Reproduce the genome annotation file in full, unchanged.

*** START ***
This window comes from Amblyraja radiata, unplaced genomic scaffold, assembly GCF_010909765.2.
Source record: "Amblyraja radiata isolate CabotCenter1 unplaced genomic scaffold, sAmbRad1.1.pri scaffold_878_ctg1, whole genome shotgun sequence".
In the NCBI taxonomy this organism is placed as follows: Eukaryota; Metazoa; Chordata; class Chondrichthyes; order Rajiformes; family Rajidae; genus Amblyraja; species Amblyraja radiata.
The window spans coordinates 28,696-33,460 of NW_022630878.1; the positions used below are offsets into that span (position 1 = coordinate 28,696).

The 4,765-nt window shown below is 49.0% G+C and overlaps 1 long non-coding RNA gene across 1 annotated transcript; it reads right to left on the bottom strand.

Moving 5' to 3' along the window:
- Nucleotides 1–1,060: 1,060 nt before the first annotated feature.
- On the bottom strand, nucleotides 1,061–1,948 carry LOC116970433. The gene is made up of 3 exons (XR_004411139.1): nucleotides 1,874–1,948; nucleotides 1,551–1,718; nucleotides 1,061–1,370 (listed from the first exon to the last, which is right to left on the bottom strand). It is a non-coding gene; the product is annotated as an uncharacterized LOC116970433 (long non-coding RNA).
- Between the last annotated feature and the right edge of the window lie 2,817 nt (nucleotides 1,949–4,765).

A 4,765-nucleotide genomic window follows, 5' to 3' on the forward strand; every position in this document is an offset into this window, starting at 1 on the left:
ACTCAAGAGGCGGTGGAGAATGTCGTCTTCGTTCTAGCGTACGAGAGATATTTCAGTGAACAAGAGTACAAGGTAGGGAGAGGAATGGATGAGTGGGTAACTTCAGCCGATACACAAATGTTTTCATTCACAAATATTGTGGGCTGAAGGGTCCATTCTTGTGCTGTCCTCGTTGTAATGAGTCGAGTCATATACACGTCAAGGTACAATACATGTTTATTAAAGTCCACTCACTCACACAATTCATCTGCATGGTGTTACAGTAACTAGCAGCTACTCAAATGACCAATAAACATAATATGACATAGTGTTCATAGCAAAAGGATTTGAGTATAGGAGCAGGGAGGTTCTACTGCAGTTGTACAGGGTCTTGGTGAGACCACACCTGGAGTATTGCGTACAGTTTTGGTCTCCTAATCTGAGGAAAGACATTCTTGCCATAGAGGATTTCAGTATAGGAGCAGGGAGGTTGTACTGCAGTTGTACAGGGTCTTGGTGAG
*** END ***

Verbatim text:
This window comes from Amblyraja radiata, unplaced genomic scaffold, assembly GCF_010909765.2.
Source record: "Amblyraja radiata isolate CabotCenter1 unplaced genomic scaffold, sAmbRad1.1.pri scaffold_878_ctg1, whole genome shotgun sequence".
In the NCBI taxonomy this organism is placed as follows: Eukaryota; Metazoa; Chordata; class Chondrichthyes; order Rajiformes; family Rajidae; genus Amblyraja; species Amblyraja radiata.
The window spans coordinates 28,696-33,460 of NW_022630878.1; the positions used below are offsets into that span (position 1 = coordinate 28,696).

The 4,765-nt window shown below is 49.0% G+C and overlaps 1 long non-coding RNA gene across 1 annotated transcript; it reads right to left on the bottom strand.

Moving 5' to 3' along the window:
- Nucleotides 1–1,060: 1,060 nt before the first annotated feature.
- On the bottom strand, nucleotides 1,061–1,948 carry LOC116970433. The gene is made up of 3 exons (XR_004411139.1): nucleotides 1,874–1,948; nucleotides 1,551–1,718; nucleotides 1,061–1,370 (listed from the first exon to the last, which is right to left on the bottom strand). It is a non-coding gene; the product is annotated as an uncharacterized LOC116970433 (long non-coding RNA).
- Between the last annotated feature and the right edge of the window lie 2,817 nt (nucleotides 1,949–4,765).

A 4,765-nucleotide genomic window follows, 5' to 3' on the forward strand; every position in this document is an offset into this window, starting at 1 on the left:
ACTCAAGAGGCGGTGGAGAATGTCGTCTTCGTTCTAGCGTACGAGAGATATTTCAGTGAACAAGAGTACAAGGTAGGGAGAGGAATGGATGAGTGGGTAACTTCAGCCGATACACAAATGTTTTCATTCACAAATATTGTGGGCTGAAGGGTCCATTCTTGTGCTGTCCTCGTTGTAATGAGTCGAGTCATATACACGTCAAGGTACAATACATGTTTATTAAAGTCCACTCACTCACACAATTCATCTGCATGGTGTTACAGTAACTAGCAGCTACTCAAATGACCAATAAACATAATATGACATAGTGTTCATAGCAAAAGGATTTGAGTATAGGAGCAGGGAGGTTCTACTGCAGTTGTACAGGGTCTTGGTGAGACCACACCTGGAGTATTGCGTACAGTTTTGGTCTCCTAATCTGAGGAAAGACATTCTTGCCATAGAGGATTTCAGTATAGGAGCAGGGAGGTTGTACTGCAGTTGTACAGGGTCTTGGTGAG